A lasting impression
Janice Hall leaves legacy at Rotary Club
by Al Sullivan
Reporter staff writer
Jul 29, 2009 | 1897 views | 0 0 comments | 10 10 recommendations | email to a friend | print
 JAMAICA BOUND – John Butters, a member of Bayonne’s Rotary Club, adjusts the wheelchair, which the Rotarians donated to the principal at Norwood School during a recent trip there.
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Janice Hall wanted to do something special during her year as president of the Bayonne Rotary Club, and succeeded by leaving a significant record of accomplishments – including hosting the Rotary’s first mayoral debate in 2008 and helping rebuild a portion of an impoverished school in Jamaica.

Hall, who currently works at Weichert Realtors in Bayonne, has always kept an eye out for opportunities to help others less fortunate than she. With a personal interest in helping families with special needs, Hall served on the boards of the Hillside Children’s Foundation, Bay Area Adoption Services, and the Peninsula Children’s Center in various parts of the United States.

So she was a natural when it came to becoming a member of the Rotary Club in Bayonne, which is part of Rotary International – the world’s first service club organization with more than 1.2 million members in 33,000 clubs worldwide. Rotary Club members are volunteers who work locally, regionally, and internationally to combat hunger, improve health and sanitation, provide education and job training, promote peace, and eradicate polio under the motto “Service Above Self.”

As president of the Rotary Club in Bayonne, she wanted to do something different and meaningful. She, of course, continued to advance Rotary programs – such as the Student of the Month program for high school students, the citizenship awards for 19 students, and the scholarship program. Rotary is also well-known for the distribution of dictionaries to schoolchildren, and during the last year, the Rotary Club gave out more than 800 of these books to local third graders.

Under Hall’s watch, the Rotary Club held a seasonal party for pre-K kids and sponsored six high school students’ trips to the annual Rotary Youth Leadership Award Conference, and continued the Rotary’s Gift of Life fundraising efforts.

Fundraising for needy causes got rained on a little – both literally at the Rotary’s third annual Art Auction – and figuratively with the collapse of the international economy.

Yet, the Rotary managed to raise funds through raffles and various functions.

Hall gave credit to other members, such as Tommy Couglin and Allison Burns, for some of these accomplishments, and to Schools Superintendent Dr. Patricia McGeehan for raising money for some of the club’s international initiatives in Jamaica and India.

Rebuilding in Jamaica

Rebuilding the toilets and a fence at an impoverished school in Jamaica became one of the centerpieces of Hall’s services as president.

Local school kids, along with Rotarian Sal Monte, helped raise funds that allowed a group to go to Jamaica for a week to accomplish the task.

During a recent interview, Hall recalled stuffing her suitcases with candy and other items she knew kids would enjoy, incurring the wrath of customs until she could convince the officials that items were being given away, not sold.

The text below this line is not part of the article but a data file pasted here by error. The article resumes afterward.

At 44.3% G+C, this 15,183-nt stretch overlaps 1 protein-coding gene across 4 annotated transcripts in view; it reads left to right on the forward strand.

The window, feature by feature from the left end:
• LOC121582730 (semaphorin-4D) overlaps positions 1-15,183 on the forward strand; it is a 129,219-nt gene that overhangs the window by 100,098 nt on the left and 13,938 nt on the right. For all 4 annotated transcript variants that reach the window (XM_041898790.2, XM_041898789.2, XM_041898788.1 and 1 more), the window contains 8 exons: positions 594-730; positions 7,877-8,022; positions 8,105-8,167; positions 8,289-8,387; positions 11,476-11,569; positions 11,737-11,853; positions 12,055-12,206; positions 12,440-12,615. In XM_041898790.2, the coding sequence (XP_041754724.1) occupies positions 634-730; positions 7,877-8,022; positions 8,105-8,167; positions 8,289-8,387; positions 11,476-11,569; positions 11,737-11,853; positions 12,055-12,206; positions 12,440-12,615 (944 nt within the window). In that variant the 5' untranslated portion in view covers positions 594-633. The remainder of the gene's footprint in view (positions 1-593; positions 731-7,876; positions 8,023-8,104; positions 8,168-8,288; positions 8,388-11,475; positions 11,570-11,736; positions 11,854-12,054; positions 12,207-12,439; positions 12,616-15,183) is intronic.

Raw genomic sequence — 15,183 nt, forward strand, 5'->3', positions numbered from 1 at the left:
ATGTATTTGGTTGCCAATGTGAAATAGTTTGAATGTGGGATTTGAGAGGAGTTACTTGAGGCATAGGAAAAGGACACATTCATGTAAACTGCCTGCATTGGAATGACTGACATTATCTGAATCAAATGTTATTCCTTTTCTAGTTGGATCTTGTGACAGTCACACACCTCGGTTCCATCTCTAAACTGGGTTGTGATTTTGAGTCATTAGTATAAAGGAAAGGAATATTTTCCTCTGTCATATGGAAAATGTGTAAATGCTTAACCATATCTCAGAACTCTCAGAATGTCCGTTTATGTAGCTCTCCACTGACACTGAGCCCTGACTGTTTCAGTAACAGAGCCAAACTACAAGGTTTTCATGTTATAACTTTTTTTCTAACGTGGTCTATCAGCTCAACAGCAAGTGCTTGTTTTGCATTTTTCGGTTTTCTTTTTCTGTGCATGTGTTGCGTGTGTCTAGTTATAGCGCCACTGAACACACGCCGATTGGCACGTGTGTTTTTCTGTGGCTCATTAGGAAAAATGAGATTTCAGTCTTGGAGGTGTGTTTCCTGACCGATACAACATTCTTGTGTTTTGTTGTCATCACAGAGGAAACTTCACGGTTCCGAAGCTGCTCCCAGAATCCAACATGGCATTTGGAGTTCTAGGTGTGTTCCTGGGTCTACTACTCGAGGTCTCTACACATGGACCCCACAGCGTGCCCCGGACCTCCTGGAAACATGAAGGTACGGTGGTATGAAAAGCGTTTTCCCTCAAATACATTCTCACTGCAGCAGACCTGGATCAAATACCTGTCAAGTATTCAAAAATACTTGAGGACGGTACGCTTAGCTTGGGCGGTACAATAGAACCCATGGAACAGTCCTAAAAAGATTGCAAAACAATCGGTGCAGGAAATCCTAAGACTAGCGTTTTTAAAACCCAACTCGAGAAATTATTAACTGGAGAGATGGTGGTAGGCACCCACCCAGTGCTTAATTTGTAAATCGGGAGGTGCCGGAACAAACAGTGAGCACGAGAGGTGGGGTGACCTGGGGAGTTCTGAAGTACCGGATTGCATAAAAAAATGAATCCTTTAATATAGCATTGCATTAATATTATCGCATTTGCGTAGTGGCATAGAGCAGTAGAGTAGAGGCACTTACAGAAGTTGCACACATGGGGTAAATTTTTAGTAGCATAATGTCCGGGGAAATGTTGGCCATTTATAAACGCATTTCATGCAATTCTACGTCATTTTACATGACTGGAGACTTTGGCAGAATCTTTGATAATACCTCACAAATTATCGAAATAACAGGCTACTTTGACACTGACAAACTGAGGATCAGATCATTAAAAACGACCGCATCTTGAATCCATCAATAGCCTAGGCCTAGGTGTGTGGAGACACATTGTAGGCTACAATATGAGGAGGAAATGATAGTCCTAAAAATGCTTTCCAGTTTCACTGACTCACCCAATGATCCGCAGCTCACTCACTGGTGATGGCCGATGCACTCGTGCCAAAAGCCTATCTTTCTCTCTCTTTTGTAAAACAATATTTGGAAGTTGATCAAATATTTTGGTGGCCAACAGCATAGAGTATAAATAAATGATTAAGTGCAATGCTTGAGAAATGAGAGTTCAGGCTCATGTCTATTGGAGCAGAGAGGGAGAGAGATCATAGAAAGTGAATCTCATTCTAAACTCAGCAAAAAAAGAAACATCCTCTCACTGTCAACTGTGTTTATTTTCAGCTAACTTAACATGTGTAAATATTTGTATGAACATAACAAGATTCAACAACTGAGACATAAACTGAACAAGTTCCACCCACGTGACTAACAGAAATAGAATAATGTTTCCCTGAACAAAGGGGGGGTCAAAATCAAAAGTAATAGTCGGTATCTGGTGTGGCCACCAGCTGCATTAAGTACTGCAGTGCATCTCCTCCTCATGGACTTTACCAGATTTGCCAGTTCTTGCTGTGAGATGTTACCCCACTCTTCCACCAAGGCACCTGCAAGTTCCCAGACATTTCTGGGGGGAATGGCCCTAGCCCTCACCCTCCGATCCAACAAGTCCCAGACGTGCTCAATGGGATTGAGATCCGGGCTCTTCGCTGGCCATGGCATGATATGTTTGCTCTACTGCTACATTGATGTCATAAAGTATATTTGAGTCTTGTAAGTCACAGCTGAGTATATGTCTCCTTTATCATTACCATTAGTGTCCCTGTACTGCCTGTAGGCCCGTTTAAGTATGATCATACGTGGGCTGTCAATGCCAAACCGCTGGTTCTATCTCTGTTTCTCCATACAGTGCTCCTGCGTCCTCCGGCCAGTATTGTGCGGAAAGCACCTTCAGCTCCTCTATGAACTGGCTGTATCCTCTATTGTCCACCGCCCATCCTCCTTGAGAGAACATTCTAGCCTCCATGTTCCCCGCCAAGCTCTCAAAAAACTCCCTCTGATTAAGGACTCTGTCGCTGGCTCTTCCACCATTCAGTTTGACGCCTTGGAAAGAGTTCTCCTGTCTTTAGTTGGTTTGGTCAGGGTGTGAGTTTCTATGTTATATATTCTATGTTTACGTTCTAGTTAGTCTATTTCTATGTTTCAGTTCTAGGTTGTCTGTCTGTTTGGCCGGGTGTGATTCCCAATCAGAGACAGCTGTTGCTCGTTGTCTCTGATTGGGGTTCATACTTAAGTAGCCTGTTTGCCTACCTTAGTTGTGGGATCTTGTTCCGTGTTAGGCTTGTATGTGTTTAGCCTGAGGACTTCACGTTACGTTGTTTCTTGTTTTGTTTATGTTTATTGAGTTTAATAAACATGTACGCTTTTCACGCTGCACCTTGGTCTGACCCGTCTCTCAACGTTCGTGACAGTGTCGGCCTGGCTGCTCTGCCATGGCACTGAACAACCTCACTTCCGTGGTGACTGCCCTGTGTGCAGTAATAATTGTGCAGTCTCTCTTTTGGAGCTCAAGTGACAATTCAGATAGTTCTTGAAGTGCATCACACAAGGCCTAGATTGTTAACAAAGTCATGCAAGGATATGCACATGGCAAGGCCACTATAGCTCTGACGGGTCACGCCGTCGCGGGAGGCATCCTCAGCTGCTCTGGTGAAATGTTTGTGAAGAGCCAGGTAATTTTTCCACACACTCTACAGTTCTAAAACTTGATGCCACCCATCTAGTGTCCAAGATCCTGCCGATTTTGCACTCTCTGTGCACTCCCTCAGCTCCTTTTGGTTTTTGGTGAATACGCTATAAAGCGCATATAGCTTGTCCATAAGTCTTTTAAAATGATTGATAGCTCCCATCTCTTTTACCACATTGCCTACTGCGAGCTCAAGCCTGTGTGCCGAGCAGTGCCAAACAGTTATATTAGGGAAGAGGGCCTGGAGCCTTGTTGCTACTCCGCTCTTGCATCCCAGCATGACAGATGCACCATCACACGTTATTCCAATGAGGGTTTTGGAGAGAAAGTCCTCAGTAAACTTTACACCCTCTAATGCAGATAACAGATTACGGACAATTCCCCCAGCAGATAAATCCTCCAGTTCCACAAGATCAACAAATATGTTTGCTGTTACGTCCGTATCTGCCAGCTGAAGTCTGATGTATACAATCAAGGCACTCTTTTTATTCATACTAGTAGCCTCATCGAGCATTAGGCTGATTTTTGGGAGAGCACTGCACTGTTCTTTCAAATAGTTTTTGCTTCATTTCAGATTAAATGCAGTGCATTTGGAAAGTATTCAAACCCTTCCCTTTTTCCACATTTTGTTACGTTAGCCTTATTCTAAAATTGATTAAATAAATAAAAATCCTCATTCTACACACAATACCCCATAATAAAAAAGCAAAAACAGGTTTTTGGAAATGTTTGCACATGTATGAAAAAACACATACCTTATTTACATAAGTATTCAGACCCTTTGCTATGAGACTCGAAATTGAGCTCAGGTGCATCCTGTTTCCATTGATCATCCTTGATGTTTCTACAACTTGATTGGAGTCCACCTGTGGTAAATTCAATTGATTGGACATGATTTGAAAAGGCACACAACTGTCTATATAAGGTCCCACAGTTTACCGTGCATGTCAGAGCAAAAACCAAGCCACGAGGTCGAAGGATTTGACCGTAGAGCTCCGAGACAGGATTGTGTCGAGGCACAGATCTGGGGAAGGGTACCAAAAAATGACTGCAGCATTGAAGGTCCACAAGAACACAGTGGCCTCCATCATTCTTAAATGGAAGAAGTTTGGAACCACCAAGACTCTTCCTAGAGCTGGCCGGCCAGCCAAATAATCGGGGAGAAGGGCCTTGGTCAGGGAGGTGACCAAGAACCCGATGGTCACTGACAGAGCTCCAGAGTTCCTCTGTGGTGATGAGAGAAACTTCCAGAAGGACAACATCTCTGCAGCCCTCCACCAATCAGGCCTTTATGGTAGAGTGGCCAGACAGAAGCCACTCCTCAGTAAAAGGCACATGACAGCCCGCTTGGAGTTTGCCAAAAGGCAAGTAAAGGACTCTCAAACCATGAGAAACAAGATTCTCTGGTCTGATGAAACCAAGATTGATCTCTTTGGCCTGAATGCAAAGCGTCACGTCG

“We refurbished and painted the bathrooms, repaired and painted the building, provided storage bins for school supplies and fans for the classrooms.” – Janice Hall

Three Rotarians along with three friends of the club traveled to Montego Bay to help build a fence that would provide security for the kids at the Norwood Pre-School.

“There was a lot that needed to be done,” she said. “But security was important.”

While there, however, the group – donating personal money to the effort – helped repair the toilets, fence, and gate and provided three 850-gallon water tanks.

“We refurbished and painted the bathrooms, repaired and painted the building, provided storage bins for school supplies and fans for the classrooms,” Hall said.

They worked for five days amid dust and grime, often with temperatures soaring above 87 degrees with inadequate toilet facilities, without an adequate water supply, and very little time to rest or eat.

“But the love that surrounded us, the smiles on the kids’ and teachers’ faces and the encouragement from members of the two local Rotarian clubs kept us going,” she said. “That was all we needed to make the trip worthwhile.”

Hall said she selected the school based on need since she was familiar with that part of the world and the troubles schools often faced.

The other significant accomplishment, she said, was hosting a mayoral debate last year that provided the voting public a view of the five candidates then running for mayor.

“This was something we hadn’t done before,” she said. “But I thought it was a very important public service.”

Last October, the Rotary Club sponsored the two-hour debate, in which local journalists – moderated by Monte – questioned the candidates on their positions.

“We packed the building,” Hall recalled during a speech she gave at the Rotary meeting on July 7, when she officially stepped down as president. “The publicity and good will we derived form this undertaking was outstanding. We made the front page of all our local newspapers.”

The taped program was also aired on local public access TV eight times before the election.

“The Bayonne Mayoral Debate, the Jamaica Norwood Project, the publicity and press we secured throughout the year for our many other projects and programs, our fundraisers and our donations to various causes, are testimony to what a great club we are,” she said, closing her speech, and her term as president.

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